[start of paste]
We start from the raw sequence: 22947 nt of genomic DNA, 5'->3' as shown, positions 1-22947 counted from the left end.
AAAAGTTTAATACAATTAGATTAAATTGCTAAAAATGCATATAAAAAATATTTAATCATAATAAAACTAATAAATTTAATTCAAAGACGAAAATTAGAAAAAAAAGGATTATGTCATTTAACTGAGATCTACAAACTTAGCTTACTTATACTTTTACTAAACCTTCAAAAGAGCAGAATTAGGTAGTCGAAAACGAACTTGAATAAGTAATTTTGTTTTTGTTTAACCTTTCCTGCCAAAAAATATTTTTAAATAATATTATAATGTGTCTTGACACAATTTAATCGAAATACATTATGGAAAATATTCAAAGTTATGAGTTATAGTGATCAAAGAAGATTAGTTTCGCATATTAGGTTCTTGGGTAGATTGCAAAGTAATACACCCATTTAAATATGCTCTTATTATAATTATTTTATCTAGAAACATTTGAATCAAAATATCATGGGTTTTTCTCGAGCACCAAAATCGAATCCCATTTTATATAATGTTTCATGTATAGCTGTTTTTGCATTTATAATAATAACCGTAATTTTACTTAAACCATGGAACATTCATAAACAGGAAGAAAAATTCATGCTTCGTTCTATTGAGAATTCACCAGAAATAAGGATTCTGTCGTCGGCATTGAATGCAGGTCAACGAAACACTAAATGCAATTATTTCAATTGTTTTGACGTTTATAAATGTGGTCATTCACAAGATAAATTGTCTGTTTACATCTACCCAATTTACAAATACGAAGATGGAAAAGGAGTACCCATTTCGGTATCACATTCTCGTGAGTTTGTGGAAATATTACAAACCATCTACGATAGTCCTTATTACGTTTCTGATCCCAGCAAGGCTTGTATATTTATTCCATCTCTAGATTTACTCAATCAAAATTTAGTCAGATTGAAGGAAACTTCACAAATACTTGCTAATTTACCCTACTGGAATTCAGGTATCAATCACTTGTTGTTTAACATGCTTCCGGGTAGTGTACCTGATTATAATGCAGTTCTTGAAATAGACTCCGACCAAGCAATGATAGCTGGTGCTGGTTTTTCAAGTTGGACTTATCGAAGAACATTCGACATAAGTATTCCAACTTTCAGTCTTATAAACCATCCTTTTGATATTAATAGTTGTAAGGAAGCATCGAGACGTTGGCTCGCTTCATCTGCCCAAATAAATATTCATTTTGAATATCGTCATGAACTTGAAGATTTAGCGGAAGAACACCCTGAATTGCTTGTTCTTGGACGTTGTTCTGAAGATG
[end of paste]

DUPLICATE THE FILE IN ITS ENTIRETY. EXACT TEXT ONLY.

We start from the raw sequence: 22947 nt of genomic DNA, 5'->3' as shown, positions 1-22947 counted from the left end.
AAAAGTTTAATACAATTAGATTAAATTGCTAAAAATGCATATAAAAAATATTTAATCATAATAAAACTAATAAATTTAATTCAAAGACGAAAATTAGAAAAAAAAGGATTATGTCATTTAACTGAGATCTACAAACTTAGCTTACTTATACTTTTACTAAACCTTCAAAAGAGCAGAATTAGGTAGTCGAAAACGAACTTGAATAAGTAATTTTGTTTTTGTTTAACCTTTCCTGCCAAAAAATATTTTTAAATAATATTATAATGTGTCTTGACACAATTTAATCGAAATACATTATGGAAAATATTCAAAGTTATGAGTTATAGTGATCAAAGAAGATTAGTTTCGCATATTAGGTTCTTGGGTAGATTGCAAAGTAATACACCCATTTAAATATGCTCTTATTATAATTATTTTATCTAGAAACATTTGAATCAAAATATCATGGGTTTTTCTCGAGCACCAAAATCGAATCCCATTTTATATAATGTTTCATGTATAGCTGTTTTTGCATTTATAATAATAACCGTAATTTTACTTAAACCATGGAACATTCATAAACAGGAAGAAAAATTCATGCTTCGTTCTATTGAGAATTCACCAGAAATAAGGATTCTGTCGTCGGCATTGAATGCAGGTCAACGAAACACTAAATGCAATTATTTCAATTGTTTTGACGTTTATAAATGTGGTCATTCACAAGATAAATTGTCTGTTTACATCTACCCAATTTACAAATACGAAGATGGAAAAGGAGTACCCATTTCGGTATCACATTCTCGTGAGTTTGTGGAAATATTACAAACCATCTACGATAGTCCTTATTACGTTTCTGATCCCAGCAAGGCTTGTATATTTATTCCATCTCTAGATTTACTCAATCAAAATTTAGTCAGATTGAAGGAAACTTCACAAATACTTGCTAATTTACCCTACTGGAATTCAGGTATCAATCACTTGTTGTTTAACATGCTTCCGGGTAGTGTACCTGATTATAATGCAGTTCTTGAAATAGACTCCGACCAAGCAATGATAGCTGGTGCTGGTTTTTCAAGTTGGACTTATCGAAGAACATTCGACATAAGTATTCCAACTTTCAGTCTTATAAACCATCCTTTTGATATTAATAGTTGTAAGGAAGCATCGAGACGTTGGCTCGCTTCATCTGCCCAAATAAATATTCATTTTGAATATCGTCATGAACTTGAAGATTTAGCGGAAGAACACCCTGAATTGCTTGTTCTTGGACGTTGTTCTGAAGATG